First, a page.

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Birth choice following primary caesarean section : mothers' perceptions of the influence of health professionals on decision-making

By Karen Goodall, Michelle Magill and Chris McVittie


This study explored mothers’ perceptions of the influences of health professionals (GPs, midwives and consultants) on decisions as to mode of delivery of second children, following a previous caesarean section (CS). Qualitative semi-structured interviews were conducted with 10 pregnant women (31-40 years), expecting a second child following a first delivery by caesarean section (20-40 weeks gestation). Interpretative phenomenological analysis revealed four themes accounting for participants’ understandings of relevant influences. Participants regarded themselves as (1) lacking relevant knowledge to make an informed choice, (2) obtaining probabilistic information, and (3) receiving latent communication from health professionals regarding choice of mode of delivery. Their perceived response was (4) to relinquish control over the mode of second delivery to the health professionals involved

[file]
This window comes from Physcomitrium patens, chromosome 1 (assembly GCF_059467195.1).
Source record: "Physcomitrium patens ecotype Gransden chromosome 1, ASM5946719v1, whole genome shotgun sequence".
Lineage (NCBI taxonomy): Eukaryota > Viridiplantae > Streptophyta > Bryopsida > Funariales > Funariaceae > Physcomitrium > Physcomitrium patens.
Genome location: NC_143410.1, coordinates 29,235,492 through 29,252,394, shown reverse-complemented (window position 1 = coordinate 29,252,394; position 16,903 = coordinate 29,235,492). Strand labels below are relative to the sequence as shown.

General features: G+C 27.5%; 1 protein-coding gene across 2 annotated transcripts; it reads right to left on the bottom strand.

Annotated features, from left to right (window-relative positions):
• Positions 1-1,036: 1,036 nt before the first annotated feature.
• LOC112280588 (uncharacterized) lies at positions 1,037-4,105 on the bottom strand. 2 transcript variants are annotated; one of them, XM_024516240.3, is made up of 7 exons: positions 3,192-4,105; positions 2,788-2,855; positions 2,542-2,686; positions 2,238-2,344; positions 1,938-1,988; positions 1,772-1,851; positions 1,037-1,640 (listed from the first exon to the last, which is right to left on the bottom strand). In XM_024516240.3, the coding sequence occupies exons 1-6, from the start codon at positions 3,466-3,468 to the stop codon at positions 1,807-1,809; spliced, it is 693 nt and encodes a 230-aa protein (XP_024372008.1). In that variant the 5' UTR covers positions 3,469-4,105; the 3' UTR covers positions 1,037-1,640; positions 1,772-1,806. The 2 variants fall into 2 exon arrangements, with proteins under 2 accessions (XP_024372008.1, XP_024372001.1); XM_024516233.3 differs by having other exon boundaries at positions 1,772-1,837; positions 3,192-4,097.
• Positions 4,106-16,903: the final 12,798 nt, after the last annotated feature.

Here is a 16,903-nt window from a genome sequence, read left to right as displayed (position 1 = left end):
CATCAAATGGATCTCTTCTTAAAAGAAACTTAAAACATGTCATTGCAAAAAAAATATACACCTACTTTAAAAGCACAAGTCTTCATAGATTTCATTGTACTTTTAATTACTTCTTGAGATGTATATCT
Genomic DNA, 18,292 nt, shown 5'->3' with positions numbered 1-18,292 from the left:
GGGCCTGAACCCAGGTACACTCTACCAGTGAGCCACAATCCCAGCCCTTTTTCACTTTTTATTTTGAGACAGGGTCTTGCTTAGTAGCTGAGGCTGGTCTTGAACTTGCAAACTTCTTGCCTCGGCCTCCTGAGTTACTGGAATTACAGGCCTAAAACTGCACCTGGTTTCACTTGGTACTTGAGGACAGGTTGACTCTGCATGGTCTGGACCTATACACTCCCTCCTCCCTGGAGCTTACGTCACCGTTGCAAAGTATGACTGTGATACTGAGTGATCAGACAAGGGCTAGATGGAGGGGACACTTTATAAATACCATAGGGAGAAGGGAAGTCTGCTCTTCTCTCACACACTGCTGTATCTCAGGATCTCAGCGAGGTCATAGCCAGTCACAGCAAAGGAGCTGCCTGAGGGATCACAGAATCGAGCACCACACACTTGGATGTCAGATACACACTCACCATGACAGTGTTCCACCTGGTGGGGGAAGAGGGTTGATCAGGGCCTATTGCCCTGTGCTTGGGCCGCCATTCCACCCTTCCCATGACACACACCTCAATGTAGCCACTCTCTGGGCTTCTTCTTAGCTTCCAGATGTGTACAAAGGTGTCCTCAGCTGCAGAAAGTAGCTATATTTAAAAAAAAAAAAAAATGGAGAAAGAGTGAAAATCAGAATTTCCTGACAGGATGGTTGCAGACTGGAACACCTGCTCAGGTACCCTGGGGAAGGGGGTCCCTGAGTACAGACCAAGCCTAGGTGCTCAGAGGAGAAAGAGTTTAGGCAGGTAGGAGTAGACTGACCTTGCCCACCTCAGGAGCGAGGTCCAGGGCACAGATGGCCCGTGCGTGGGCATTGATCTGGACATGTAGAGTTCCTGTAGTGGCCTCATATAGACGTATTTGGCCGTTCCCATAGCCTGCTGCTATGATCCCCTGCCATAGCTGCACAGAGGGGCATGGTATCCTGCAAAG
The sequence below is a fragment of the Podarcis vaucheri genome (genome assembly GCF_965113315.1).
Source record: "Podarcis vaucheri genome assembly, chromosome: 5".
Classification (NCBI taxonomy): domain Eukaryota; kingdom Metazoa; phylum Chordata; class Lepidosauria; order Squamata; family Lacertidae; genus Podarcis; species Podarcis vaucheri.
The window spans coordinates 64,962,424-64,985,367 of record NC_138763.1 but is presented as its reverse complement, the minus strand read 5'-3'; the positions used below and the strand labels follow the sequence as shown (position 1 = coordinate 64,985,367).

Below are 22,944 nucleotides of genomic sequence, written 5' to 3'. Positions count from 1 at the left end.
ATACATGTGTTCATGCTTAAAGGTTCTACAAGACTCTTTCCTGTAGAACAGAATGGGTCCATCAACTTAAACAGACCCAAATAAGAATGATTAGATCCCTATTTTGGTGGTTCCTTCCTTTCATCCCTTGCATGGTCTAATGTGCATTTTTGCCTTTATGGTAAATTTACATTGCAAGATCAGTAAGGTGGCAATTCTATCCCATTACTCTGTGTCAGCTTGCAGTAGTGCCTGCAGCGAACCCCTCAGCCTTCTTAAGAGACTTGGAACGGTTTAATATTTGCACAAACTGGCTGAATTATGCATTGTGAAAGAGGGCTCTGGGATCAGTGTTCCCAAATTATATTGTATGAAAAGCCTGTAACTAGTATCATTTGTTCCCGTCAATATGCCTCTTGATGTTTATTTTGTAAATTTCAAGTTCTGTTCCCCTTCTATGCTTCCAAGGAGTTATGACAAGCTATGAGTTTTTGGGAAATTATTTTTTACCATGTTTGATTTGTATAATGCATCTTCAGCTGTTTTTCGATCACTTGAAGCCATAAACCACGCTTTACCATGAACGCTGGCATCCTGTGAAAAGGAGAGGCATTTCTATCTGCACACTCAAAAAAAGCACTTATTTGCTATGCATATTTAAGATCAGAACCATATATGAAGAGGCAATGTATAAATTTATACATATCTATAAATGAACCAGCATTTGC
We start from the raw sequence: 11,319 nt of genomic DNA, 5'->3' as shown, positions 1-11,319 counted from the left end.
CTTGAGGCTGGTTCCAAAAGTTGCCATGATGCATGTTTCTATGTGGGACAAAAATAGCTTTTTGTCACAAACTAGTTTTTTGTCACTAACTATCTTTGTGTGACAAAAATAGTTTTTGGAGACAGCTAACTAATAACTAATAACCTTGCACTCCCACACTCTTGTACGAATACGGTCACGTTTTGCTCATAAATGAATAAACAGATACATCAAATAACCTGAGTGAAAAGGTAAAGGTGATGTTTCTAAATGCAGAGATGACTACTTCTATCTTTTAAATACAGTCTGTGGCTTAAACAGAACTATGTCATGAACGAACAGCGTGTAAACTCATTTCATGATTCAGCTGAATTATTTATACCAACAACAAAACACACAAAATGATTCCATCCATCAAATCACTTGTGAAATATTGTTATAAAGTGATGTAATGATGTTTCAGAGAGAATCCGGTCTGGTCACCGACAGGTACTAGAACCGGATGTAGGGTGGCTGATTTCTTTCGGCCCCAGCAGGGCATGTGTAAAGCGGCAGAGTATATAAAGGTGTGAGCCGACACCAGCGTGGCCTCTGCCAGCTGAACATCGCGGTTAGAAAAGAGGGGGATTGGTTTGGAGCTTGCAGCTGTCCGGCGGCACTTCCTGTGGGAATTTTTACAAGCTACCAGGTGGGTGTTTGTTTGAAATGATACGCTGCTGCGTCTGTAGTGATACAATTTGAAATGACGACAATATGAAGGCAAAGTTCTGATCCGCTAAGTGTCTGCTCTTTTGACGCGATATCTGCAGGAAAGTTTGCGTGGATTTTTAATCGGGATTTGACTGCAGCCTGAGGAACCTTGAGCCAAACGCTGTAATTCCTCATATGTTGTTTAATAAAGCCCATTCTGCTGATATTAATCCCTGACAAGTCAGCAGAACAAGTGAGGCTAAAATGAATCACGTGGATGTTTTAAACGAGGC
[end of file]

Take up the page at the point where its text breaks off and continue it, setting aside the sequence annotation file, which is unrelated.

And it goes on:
Topics: RG
Publisher: Taylor & Francis
Year: 2009
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